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Your First Flow

1Why Flows?

You may be familiar with authoring data science projects in a notebook. A notebook is a list of cells that contain Python code that is executed sequentially, one after another. Metaflow extends this concept by allowing you to define a graph of cells that Metaflow calls steps.

A big benefit of this graph approach is that some steps may be executed concurrently, which makes the code run much faster! As you will learn soon, structuring your projects as Metaflow flows brings many other benefits too. Luckily, if you know how to author a notebook, there isn't much new to learn when it comes to authoring Metaflow flows.

2Write Your First Flow

Let's start with the simplest possible flow.

Every flow you create must contain a start and end function. Above these functions, you will see the @step decorator. You will learn all about this and more decorators in the next episode. You tell Metaflow the order to execute steps by using Here you can see an example of a flow that contains only start and end steps. Note that you can write Python scripts containing flows in any text editor or notebook environment.
from metaflow import FlowSpec, step

class MinimumFlow(FlowSpec):

def start(self):

def end(self):
print("Flow is done!")

if __name__ == "__main__":

All of your flows inherit from FlowSpec. In this example, you can see the MinimumFlow object doing so. That is the only thing you need to know about object-oriented programming to use Metaflow. You only need to write an object that uses a FlowSpec in a Python script.

3Run Your First Flow

Once the Python script containing your flow is defined, the flow can be run from the command line using the run command:

python run
     Workflow starting (run-id 1666720668130276):
[1666720668130276/start/1 (pid 52554)] Task is starting.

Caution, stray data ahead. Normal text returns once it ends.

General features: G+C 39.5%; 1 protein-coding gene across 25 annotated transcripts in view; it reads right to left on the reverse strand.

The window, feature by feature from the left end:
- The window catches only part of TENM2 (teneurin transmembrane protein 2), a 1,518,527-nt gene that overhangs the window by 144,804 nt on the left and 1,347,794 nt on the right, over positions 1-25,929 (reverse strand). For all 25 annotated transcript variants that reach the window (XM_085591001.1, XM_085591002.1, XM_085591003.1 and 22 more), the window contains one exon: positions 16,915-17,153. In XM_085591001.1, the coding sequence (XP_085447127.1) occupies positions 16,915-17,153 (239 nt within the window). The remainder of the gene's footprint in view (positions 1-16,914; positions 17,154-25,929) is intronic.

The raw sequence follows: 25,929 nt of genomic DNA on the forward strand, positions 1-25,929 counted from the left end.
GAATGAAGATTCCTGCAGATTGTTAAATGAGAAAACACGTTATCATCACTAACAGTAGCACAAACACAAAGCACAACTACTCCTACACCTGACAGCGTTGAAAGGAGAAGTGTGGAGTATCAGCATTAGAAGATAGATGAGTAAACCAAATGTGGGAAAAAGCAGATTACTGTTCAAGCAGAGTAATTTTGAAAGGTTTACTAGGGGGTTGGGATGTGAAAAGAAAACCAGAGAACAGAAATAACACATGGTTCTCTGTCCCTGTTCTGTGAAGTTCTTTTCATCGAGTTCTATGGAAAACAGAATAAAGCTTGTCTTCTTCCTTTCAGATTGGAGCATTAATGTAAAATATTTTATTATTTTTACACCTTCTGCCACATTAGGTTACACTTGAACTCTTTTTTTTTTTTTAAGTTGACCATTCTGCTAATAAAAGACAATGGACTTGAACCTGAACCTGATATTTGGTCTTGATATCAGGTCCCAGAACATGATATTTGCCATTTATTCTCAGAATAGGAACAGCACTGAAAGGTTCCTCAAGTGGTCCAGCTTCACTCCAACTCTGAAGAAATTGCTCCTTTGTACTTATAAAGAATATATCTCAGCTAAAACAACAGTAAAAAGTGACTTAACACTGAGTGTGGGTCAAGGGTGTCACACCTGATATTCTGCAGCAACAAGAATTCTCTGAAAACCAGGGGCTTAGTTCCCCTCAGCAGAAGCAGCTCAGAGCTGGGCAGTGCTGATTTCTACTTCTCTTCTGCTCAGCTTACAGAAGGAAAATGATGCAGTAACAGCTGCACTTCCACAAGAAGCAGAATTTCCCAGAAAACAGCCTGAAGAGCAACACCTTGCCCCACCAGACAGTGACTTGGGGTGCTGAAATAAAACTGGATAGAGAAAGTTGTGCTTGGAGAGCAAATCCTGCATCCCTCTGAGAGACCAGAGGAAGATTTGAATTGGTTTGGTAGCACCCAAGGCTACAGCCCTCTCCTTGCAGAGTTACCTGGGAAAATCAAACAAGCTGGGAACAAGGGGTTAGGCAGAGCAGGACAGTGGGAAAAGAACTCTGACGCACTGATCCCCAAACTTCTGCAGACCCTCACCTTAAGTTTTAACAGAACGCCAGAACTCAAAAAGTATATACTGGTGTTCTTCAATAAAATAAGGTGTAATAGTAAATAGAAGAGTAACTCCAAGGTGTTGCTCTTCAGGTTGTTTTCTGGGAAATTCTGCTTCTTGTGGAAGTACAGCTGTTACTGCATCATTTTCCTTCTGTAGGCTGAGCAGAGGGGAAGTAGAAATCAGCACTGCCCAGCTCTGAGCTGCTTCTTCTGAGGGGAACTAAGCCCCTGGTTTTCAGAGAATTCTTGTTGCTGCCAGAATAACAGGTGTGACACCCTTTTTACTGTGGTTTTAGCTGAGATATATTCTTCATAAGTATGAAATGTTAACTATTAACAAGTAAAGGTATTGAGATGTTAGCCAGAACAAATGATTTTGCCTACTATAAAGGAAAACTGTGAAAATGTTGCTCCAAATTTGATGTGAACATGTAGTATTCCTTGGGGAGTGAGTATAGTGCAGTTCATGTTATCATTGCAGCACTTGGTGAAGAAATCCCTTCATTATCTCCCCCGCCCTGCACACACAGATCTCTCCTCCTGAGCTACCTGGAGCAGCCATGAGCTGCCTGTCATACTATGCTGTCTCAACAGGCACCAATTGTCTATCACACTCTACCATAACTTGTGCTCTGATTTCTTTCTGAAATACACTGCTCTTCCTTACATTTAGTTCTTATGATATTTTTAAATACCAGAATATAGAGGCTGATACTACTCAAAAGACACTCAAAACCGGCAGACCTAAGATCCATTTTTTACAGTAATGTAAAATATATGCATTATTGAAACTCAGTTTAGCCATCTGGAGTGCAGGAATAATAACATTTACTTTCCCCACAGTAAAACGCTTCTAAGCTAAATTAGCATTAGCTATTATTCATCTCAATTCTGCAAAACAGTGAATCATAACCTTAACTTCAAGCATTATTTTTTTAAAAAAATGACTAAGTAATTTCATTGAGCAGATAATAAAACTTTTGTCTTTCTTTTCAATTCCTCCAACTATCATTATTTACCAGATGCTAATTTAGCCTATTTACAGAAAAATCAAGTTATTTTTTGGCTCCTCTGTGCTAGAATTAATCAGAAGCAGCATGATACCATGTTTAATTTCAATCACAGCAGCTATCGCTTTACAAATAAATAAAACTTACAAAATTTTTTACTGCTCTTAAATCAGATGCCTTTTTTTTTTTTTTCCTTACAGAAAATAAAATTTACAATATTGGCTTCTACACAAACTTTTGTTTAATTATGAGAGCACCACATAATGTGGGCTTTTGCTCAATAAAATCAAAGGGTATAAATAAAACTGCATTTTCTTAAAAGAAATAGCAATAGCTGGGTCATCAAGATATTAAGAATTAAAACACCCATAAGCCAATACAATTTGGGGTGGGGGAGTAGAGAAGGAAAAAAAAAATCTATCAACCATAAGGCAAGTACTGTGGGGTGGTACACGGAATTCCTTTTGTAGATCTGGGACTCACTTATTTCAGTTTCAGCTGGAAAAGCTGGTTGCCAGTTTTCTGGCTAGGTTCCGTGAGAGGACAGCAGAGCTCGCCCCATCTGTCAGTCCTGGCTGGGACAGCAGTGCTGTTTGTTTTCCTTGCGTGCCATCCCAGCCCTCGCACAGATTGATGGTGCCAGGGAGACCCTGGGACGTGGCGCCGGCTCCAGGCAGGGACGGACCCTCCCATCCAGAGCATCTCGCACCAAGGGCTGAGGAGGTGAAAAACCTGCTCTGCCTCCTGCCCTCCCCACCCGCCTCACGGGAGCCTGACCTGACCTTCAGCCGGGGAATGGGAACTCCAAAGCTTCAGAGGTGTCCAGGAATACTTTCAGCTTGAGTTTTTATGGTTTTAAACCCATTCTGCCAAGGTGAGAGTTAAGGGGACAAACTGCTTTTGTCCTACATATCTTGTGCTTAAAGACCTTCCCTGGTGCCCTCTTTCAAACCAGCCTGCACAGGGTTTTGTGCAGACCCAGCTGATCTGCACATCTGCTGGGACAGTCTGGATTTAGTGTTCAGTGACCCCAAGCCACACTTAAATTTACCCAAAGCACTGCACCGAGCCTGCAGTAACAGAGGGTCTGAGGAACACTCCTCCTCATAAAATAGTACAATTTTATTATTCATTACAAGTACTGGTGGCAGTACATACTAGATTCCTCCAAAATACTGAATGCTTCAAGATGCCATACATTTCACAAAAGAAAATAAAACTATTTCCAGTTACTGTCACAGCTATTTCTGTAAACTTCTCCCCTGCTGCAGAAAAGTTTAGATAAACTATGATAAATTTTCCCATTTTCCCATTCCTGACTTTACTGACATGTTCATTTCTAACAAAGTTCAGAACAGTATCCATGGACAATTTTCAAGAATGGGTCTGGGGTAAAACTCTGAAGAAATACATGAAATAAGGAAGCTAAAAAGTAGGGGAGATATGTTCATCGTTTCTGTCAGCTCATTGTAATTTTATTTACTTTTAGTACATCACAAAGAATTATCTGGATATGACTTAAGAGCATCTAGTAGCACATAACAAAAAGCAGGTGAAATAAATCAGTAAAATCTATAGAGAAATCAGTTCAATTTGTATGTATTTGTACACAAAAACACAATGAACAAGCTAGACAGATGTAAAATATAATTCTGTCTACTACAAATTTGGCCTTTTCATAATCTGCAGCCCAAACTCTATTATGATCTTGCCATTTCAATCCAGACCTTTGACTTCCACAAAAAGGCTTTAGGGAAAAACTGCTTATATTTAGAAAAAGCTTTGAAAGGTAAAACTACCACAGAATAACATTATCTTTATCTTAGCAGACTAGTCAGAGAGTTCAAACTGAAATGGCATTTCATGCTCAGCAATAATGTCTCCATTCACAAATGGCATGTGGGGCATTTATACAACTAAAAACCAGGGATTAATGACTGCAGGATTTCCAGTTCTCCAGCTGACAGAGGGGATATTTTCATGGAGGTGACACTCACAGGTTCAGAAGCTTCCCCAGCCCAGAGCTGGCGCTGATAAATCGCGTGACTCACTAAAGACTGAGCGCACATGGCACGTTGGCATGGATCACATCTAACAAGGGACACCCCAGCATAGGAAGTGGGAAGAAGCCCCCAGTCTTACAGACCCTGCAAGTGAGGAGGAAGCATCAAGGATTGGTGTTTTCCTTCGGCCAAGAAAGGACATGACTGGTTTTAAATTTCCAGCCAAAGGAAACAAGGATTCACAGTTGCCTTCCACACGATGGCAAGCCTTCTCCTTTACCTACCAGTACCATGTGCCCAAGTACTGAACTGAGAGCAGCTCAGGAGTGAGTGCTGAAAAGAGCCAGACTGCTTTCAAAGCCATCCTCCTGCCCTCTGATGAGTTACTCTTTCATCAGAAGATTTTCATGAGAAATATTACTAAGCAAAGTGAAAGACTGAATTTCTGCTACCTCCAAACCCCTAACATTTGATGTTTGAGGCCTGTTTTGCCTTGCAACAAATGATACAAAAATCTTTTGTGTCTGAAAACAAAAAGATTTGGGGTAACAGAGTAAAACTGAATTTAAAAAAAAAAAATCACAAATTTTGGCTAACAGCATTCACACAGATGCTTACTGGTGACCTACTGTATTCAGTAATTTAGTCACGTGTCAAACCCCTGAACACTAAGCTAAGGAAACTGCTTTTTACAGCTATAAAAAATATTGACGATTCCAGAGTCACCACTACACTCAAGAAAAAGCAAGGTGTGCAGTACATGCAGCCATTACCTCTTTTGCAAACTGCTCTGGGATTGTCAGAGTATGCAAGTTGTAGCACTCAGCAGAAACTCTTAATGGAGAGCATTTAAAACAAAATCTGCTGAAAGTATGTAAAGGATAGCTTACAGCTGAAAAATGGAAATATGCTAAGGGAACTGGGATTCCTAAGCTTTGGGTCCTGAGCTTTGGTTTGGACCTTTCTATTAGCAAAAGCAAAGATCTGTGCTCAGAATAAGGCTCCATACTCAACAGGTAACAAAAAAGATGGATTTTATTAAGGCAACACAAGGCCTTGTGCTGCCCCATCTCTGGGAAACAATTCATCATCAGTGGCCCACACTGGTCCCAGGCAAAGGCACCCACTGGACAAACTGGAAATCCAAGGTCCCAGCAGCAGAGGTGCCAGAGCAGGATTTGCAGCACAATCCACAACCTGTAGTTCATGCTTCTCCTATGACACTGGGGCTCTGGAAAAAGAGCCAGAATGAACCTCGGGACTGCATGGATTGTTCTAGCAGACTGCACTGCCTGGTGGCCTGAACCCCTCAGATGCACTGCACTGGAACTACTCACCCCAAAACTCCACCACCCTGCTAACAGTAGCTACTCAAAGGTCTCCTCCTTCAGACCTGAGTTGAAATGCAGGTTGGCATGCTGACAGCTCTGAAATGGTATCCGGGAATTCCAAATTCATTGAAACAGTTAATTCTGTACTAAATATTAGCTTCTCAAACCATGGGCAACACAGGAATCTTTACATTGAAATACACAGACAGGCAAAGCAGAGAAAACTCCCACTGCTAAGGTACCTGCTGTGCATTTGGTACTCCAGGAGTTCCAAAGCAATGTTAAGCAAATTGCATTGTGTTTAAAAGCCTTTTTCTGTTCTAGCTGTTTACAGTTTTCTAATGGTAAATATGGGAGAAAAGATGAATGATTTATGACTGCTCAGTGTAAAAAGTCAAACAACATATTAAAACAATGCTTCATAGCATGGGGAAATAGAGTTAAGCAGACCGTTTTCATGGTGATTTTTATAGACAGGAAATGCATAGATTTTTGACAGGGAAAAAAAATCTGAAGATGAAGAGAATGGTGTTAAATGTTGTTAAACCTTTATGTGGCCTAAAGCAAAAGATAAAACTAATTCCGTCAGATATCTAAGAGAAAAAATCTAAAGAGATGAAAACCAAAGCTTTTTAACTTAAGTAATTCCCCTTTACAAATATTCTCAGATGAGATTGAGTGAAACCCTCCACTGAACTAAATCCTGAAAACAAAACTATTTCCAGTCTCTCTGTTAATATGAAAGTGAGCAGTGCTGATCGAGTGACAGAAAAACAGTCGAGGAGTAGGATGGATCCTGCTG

[1666720668130276/start/1 (pid 52554)] Task finished successfully.
[1666720668130276/end/2 (pid 52557)] Task is starting.
[1666720668130276/end/2 (pid 52557)] Flow is done!
[1666720668130276/end/2 (pid 52557)] Task finished successfully.

There is a lot of information you can view in the console including:

  • Every Metaflow run gets a unique ID so that you can keep track of your experiments and have an unambiguous way to refer to the results of any particular run.
  • A run executes the steps in order. The step that is currently being executed is denoted by the step name.
  • When runtime processes are created for steps, they are called tasks. Each task is executed by a separate process (potentially in parallel) in your operating system, identified by a process ID aka pid. You can use any operating system-level monitoring tool such as top to monitor the resource consumption of a task based on its process ID.
  • The combination of a flow name, run ID, step name, and task ID, uniquely identifies a task in your Metaflow environment, amongst all runs of any flows. Here, the flow name is omitted since it is the same for all lines. We call this globally unique identifier a pathspec.

Congratulations on running your first flow!

In the next episode, you will see how you can expand flows with decorators. Metaflow decorators can be used to send steps to the cloud, build experiment trackers, data visualizations, and more.